Environment: Kept 91% of its waste from landfills, including 100% landfill diversion at six operating data centers.

Communities: Is best in its industry for fighting against exploitative practices in its supply chain.

5. Salesforce.com — Enterprise software company based in San Francisco, California (up from 29.)

5. Salesforce.com — Enterprise software company based in San Francisco, California (up from 29.)

Workers: Offers robust childcare services through a network of caregivers and preschools.

Communities: Offers seven days of paid time off for volunteering and contributes pro-bono cloud technology to nonprofits.

Environment: Is on track to have 100% net zero emissions travel for employees by 2020 and full net zero carbon certification for 2030, and half of its suppliers have emissions targets goals for 2025.

4. Intel — Semiconductor company based in Santa Clara, California (down from 2.)

4. Intel — Semiconductor company based in Santa Clara, California (down from 2.)

Communities: The nonprofit Development International gave Intel its highest possible rating for transparency around the sourcing of minerals in its supply chain.

Environment: Its American and European offices used 100% renewable energy last year, with all of its global offices using a total of 71% renewable energy.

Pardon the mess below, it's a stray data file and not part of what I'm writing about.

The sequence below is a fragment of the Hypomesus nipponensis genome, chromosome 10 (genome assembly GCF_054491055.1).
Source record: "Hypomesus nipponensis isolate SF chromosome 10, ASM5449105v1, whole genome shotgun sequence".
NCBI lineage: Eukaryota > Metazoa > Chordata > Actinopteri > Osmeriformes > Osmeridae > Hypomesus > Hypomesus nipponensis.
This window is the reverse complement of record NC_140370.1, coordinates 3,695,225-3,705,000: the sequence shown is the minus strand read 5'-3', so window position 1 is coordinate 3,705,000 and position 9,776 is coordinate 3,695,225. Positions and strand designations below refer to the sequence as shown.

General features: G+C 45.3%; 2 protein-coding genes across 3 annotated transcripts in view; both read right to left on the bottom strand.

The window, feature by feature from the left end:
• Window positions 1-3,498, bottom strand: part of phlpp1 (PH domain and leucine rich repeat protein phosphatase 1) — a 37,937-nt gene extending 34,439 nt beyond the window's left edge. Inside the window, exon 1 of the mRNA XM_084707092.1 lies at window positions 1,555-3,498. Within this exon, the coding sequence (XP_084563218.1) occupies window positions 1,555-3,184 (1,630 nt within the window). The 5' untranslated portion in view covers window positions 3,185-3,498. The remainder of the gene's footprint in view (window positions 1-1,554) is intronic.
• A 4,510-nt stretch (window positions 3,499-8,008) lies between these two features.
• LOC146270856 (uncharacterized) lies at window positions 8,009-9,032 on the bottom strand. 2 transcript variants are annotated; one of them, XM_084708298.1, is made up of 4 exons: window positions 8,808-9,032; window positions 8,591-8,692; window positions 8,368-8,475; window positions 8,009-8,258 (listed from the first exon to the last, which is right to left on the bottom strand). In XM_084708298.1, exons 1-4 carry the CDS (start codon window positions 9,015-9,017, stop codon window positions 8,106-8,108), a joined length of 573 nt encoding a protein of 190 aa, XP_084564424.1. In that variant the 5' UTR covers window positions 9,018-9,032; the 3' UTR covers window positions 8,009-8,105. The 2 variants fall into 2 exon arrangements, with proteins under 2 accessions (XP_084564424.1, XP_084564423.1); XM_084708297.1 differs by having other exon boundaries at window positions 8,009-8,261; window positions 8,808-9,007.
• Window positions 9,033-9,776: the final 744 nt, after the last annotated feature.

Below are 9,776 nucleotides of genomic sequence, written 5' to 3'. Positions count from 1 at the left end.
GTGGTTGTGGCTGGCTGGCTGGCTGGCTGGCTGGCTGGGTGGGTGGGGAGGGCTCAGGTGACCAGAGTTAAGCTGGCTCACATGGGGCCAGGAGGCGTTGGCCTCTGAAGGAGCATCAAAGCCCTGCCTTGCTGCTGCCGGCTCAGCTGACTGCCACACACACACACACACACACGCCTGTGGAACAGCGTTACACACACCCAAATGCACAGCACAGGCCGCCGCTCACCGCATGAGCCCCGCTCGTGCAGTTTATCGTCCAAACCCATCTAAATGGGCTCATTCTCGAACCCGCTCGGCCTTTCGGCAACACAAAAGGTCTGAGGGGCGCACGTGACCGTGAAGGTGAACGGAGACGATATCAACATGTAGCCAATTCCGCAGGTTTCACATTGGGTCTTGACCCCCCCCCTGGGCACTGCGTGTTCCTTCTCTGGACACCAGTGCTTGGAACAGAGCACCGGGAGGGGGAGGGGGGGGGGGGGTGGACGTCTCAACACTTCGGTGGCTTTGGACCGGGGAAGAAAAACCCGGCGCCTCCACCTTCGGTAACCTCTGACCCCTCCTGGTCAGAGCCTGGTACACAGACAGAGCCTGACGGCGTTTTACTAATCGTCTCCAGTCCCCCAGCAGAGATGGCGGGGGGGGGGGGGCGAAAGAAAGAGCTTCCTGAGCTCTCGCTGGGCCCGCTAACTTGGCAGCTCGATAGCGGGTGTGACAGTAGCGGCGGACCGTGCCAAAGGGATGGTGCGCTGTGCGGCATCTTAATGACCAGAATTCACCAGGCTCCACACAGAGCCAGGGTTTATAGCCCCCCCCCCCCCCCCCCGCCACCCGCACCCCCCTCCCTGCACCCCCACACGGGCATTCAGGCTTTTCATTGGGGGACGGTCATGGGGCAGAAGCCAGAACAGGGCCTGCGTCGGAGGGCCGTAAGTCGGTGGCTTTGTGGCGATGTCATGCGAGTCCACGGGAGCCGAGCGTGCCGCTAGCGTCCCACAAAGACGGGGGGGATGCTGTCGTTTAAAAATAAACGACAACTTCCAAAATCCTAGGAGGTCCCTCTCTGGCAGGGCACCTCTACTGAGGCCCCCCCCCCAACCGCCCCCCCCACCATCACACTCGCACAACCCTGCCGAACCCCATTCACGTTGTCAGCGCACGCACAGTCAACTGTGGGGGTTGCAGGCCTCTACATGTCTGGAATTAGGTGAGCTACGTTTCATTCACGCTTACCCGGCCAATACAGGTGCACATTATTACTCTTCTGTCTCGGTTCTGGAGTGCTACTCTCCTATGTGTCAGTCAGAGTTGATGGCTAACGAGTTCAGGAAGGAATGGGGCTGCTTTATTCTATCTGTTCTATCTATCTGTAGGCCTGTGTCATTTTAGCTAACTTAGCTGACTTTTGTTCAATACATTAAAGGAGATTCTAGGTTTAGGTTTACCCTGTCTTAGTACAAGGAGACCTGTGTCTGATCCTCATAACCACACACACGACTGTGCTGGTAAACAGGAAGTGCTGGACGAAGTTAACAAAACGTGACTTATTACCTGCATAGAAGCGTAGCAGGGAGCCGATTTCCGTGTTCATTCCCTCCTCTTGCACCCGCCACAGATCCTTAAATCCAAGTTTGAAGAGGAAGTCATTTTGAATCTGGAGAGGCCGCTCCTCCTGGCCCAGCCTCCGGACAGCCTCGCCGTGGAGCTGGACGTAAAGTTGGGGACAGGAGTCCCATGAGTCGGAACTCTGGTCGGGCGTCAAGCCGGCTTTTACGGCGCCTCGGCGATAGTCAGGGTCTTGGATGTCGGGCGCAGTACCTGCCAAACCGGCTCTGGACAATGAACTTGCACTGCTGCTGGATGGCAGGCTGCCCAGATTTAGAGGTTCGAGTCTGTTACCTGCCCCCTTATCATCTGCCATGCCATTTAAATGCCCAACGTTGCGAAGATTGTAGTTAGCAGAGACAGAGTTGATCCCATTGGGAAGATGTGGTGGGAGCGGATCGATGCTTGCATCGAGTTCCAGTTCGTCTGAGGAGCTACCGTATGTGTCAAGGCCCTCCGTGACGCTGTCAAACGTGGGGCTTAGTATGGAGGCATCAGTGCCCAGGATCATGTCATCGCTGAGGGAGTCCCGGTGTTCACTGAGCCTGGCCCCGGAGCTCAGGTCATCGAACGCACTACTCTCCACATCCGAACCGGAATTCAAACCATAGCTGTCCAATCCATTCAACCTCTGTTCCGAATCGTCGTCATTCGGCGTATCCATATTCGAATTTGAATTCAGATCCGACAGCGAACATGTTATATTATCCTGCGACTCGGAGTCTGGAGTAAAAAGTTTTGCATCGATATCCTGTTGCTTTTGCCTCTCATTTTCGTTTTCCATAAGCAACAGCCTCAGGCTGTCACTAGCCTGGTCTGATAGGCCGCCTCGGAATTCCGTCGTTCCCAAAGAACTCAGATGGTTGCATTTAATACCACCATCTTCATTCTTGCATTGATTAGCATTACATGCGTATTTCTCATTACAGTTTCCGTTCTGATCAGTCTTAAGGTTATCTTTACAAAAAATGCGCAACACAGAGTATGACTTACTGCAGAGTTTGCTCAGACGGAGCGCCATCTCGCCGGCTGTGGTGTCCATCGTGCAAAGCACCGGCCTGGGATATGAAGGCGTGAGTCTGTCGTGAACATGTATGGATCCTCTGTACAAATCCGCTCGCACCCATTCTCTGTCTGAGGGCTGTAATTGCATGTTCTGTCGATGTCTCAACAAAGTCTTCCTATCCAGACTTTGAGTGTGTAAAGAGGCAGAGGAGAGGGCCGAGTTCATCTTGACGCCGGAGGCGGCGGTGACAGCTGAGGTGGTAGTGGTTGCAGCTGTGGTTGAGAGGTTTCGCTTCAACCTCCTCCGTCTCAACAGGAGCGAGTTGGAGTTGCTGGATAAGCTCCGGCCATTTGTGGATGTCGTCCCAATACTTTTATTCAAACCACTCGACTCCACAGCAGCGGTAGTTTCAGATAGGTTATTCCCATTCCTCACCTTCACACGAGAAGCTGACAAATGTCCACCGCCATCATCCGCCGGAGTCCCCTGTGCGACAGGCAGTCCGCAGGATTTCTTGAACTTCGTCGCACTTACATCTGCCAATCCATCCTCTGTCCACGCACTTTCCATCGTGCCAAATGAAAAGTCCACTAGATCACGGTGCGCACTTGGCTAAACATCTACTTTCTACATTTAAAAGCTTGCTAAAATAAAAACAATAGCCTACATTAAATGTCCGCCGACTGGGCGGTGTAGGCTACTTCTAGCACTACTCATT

Workers: Achieved pay and promotion parity for women and underrepresented minorities last year, two years ahead of schedule.

3. Apple — Technology hardware company based in Cupertino, California (up from 16.)

3. Apple — Technology hardware company based in Cupertino, California (up from 16.)

Communities: Has spent $100 million across 114 schools since 2014 through products and tech education.

Environment: Reduced a certain kind of greenhouse gas emissions by 79.5% from 2017 to 2018, following its move to 100% renewable energy for its operations.

Workers: Offers tuition reimbursement of up to $5,250 per year.

2. NVIDIA — Semiconductor and consumer tech company based in Santa Clara, California (up from 6.)

2. NVIDIA — Semiconductor and consumer tech company based in Santa Clara, California (up from 6.)

Workers: Has among the best benefits packages, and offers the Stanford Health Navigator program employees to make the most of these benefits.

Environment: Reduced emissions per employee by 7% between 2018 and 2019, for a total of 20% since 2014, already exceeding its 2020 goal.

Communities: Is transparent in its total commitment to sourcing all of its minerals ethically.

1. Microsoft — Technology company based in Redmond, Washington (remains at 1.)

1. Microsoft — Technology company based in Redmond, Washington (remains at 1.)

Communities: Donated $1.4 billion in software and services to nonprofits last year.

Workers: Not only does it offer 12 weeks of paid parental leave to all of its new parents and 20 for birth mothers, it started requiring last year that all of its suppliers offer 12 weeks of paid parental leave, as well.

Environment: Has had carbon neutrality since 2012, and last year reduced its product packaging by 20%.